Certifiable avionics takes off as UAV fleet operates in commercial airspace

The new U.S. Defense budget significantly increases deployment of Unmanned Aerial Vehicles (). Under the new budget, the UAV sector is soon expected to approach one-third of all military aircraft platforms. With expanded missions, UAVs will more frequently operate in the U.S. national airspace and the airspace of other countries, alongside commercial and private aircraft. UAVs currently fly in restricted airspace during take-off and landing and quickly ascend to altitudes high above commercial air traffic. Operation of UAVs in commercial airspace will require the use of safety-certified software in embedded avionics systems.

Electronics suppliers need to provide software artifacts and certification evidence to enable their customers’ platforms to successfully achieve DO-178B (for software) and DO-254 (for firmware) certification. DO-178B defines guidelines for developing software for airborne systems and equipment. DO-254 applies the same basic design assurance principles to develop safety-critical firmware written for complex devices used in the subsystem, such as and programmable logic devices.

While some military avionics vendors are frequently required to show adherence to DO-178B, they may not necessarily be certified by the Federal Aviation Administration (FAA) or European Aviation Safety Agency (EASA). Nevertheless, many military systems integrators are using DO-178B (and soon DO-178C) design assurance guidelines as a replacement for obsolete military design standards.

UAV safety certification requirements emerge

The FAA is currently working to define specific safety certification rules for the deployment of UAVs in the National Airspace System (NAS). Critical capabilities such as “Sense-and-Avoid” and “due regard” are needed to ensure the safe operation of autonomous and remotely piloted vehicles that can encounter commercial and private aircraft. The industry is already seeing requirements in UAV electronic systems for DO-178B and DO-254. Development of software and hardware that can successfully be certified at the platform level requires the collection of all development artifacts, including plans, requirements, design, integration, test, verification, and validation of those products.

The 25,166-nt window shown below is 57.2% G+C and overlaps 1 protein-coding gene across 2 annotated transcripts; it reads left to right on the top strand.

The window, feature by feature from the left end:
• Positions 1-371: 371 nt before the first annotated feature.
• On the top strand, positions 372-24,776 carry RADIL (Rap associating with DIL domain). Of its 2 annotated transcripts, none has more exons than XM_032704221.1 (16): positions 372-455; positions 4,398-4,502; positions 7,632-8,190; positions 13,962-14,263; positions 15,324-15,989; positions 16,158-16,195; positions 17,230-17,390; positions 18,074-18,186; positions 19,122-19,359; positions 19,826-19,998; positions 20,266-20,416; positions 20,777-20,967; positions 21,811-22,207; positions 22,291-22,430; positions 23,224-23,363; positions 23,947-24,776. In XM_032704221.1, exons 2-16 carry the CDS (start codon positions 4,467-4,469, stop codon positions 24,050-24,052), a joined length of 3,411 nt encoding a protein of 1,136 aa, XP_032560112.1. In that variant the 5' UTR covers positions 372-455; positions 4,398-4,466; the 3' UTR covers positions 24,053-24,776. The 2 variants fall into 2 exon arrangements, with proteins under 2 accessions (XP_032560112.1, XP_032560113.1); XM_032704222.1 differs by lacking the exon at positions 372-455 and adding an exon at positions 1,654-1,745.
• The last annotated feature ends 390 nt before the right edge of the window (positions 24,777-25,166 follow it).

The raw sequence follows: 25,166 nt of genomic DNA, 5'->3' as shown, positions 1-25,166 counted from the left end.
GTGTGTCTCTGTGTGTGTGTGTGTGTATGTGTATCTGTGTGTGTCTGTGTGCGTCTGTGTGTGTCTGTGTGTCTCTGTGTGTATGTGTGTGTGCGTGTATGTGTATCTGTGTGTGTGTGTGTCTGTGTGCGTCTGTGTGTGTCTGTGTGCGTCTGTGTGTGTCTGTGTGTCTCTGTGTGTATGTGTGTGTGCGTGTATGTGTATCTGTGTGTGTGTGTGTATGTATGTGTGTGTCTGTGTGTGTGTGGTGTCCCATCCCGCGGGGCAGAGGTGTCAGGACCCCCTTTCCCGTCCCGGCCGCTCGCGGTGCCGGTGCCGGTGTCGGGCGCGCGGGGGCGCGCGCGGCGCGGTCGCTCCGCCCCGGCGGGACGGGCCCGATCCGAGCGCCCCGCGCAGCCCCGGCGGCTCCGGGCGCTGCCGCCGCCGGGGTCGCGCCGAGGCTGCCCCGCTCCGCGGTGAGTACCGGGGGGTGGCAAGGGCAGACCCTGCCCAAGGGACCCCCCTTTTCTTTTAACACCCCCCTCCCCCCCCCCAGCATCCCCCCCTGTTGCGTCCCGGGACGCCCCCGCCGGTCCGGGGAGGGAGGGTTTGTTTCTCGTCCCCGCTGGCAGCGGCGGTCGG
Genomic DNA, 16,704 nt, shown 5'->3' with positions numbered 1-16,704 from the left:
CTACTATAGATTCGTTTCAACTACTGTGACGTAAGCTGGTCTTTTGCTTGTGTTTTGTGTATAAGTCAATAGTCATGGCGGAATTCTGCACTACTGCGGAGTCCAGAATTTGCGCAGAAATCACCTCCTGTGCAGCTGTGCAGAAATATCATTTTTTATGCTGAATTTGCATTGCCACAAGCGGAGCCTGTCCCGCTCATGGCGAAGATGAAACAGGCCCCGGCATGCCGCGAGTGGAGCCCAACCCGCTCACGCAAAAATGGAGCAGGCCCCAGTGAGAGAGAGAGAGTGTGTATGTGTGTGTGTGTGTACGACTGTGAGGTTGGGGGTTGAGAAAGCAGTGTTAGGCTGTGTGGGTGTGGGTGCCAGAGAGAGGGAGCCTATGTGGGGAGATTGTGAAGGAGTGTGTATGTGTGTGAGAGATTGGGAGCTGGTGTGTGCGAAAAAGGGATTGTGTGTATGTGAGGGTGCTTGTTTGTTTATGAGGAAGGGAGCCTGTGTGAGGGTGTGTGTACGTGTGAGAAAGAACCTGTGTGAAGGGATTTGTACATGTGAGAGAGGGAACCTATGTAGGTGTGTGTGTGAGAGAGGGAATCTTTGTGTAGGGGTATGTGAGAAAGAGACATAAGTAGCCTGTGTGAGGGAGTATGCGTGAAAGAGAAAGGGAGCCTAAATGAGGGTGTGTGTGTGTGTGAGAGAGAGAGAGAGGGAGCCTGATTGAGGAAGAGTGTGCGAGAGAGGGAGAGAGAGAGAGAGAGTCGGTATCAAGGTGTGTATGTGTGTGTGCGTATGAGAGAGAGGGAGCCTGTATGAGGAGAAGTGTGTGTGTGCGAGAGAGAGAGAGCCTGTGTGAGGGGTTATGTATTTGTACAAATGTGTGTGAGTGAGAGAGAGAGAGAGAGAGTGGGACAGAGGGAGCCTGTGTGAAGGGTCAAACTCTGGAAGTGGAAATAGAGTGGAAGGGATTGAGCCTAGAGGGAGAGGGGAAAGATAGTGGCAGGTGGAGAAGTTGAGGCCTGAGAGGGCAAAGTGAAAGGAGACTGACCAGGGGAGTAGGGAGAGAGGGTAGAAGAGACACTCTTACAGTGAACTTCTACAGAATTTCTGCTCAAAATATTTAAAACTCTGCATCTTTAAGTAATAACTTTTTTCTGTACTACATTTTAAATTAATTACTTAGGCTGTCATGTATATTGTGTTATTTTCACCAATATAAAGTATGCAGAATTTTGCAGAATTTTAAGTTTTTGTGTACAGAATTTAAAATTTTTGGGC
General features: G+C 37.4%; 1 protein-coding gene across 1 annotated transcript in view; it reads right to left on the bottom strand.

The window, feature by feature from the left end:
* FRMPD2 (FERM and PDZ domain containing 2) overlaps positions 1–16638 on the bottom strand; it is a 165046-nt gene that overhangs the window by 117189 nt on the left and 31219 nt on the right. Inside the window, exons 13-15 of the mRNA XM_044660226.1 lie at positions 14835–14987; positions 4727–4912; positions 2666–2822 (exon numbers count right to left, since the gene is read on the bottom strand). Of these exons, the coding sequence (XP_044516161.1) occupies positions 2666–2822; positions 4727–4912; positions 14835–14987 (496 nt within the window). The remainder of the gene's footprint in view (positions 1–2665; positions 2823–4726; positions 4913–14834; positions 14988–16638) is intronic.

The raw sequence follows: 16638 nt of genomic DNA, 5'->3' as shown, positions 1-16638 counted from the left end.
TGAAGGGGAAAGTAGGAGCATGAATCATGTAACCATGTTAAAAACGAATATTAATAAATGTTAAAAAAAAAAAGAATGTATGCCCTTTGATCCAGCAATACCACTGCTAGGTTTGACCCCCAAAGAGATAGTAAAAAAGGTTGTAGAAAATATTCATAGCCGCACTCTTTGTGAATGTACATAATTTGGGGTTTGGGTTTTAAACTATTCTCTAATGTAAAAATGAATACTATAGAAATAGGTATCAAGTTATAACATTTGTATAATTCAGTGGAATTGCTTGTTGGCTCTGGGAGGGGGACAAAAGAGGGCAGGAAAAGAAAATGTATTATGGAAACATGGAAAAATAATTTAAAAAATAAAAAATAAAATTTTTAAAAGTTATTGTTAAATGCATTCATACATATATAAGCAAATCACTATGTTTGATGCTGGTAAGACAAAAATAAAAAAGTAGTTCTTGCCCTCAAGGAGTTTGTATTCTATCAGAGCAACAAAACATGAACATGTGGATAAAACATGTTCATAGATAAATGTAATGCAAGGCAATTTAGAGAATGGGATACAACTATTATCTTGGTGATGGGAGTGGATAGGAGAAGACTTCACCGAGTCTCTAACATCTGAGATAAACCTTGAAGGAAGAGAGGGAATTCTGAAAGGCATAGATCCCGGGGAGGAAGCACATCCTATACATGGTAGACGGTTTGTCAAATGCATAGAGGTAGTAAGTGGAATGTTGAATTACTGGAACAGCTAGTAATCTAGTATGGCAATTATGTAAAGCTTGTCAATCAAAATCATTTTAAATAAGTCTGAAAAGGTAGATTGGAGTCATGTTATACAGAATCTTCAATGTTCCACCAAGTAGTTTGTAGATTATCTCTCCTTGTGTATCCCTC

Industry response: Certifiable OSs and BSPs

Safety-critical systems require certification artifacts at the Operating System (OS) and Board Support Package (BSP) levels. Safety-certifiable OSs such as Green Hills’ INTEGRITY, Wind River’s VxWorks 653, , and Express Logic’s ThreadX demand a rigorous development process. These specialized certifiable OSs can be costly, with the price of some certification packages ranging from $300,000 to $500,000. Also BSPs for use in UAVs must have the same level of certifiable artifacts as the safety-certifiable OS. Electronics vendors have to ensure that the software development processes for the safety-certifiable OSs and BSPs generate all of these artifacts. Certification artifacts for safety-critical applications such as flight control and mission software are provided to the platform provider and reviewed by the certification authorities.

An example of a DO-178B and DO-254 certifiable electronic subsystem is ’ Versatile Flight Control Computer (VFCC), a high-performance embedded processing system optimized for Size, Weight, Power, and Cost (SWaP-C) (Figure 1). This rugged subsystem features dual 600 MHz ARM Cortex-A8 processors, dual TMS320C64x+ DSPs, and three Xilinx FPGAs, developed under IRAD. It is the first application in an AgustaWestland program for use in commercial and military versions of its Rotorcraft Technology Validation Programme (RTVP) helicopter.

Figure 1: The VFCC from Curtiss-Wright Controls Defense Solutions
(Click graphic to zoom by 1.9x)

Certified development for critical software

Critical software requirements flow down to system providers from prime contractors, who in turn receive their requirements from government agencies. It is critical for electronics providers to have a rigorous development process in place to meet these needs. In addition to DO-178B, prime contractors are seeking vendors who have a Capability Maturity Model Integration (CMMI) Level 3 appraisal as a minimum. The CMMI rating system is overseen by the Software Engineering Institute (SEI), a federally funded research and development center sponsored by the DoD. Prime contractors are typically needed to meet higher levels, CMMI 4 and 5, which in turn is driving demand for electronics providers who can support these development processes with a Level 3 rating. As unmanned vehicles increase operations in commercial aerospace, the need for rigorous development processes to the level of commercial aircraft is critical to the safety of the general public.

To learn more, e-mail Curtis at creichenfeld@curtisswright.com.